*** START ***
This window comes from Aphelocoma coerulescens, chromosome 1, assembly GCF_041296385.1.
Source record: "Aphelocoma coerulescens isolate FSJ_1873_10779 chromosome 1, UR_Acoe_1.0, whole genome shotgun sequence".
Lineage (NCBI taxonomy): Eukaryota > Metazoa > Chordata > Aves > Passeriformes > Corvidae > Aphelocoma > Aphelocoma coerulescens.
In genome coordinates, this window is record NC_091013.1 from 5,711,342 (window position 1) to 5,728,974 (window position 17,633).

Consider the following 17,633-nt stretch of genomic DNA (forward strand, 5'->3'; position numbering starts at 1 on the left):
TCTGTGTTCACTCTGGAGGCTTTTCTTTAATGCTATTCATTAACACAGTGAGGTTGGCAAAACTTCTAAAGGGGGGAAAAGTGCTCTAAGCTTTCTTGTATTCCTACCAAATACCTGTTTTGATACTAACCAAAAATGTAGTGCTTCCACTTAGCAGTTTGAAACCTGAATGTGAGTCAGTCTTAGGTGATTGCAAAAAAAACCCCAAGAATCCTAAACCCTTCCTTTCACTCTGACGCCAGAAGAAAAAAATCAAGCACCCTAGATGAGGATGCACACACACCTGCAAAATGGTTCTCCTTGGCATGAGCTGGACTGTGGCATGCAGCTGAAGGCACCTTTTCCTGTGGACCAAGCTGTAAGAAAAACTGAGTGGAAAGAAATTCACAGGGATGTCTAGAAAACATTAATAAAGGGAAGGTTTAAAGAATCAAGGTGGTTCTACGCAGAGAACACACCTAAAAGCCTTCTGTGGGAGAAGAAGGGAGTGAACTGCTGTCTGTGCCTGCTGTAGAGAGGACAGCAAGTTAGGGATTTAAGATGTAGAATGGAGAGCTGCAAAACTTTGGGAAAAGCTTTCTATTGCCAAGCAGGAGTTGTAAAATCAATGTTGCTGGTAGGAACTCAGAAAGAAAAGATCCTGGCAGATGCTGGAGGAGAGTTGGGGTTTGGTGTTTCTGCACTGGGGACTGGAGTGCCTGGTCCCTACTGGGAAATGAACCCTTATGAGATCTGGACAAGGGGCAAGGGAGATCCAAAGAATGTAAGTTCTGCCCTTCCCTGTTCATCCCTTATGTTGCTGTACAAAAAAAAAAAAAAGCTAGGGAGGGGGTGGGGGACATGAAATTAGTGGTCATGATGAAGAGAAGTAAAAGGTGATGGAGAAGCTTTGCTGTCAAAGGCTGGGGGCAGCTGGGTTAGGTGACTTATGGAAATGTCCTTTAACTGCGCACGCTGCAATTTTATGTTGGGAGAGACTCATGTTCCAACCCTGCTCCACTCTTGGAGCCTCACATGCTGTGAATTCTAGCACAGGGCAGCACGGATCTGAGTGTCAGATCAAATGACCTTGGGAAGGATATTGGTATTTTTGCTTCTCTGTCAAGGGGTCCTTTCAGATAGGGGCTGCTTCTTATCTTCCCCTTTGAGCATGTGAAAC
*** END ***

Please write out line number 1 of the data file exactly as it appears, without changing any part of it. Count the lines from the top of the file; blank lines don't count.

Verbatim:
This window comes from Aphelocoma coerulescens, chromosome 1, assembly GCF_041296385.1.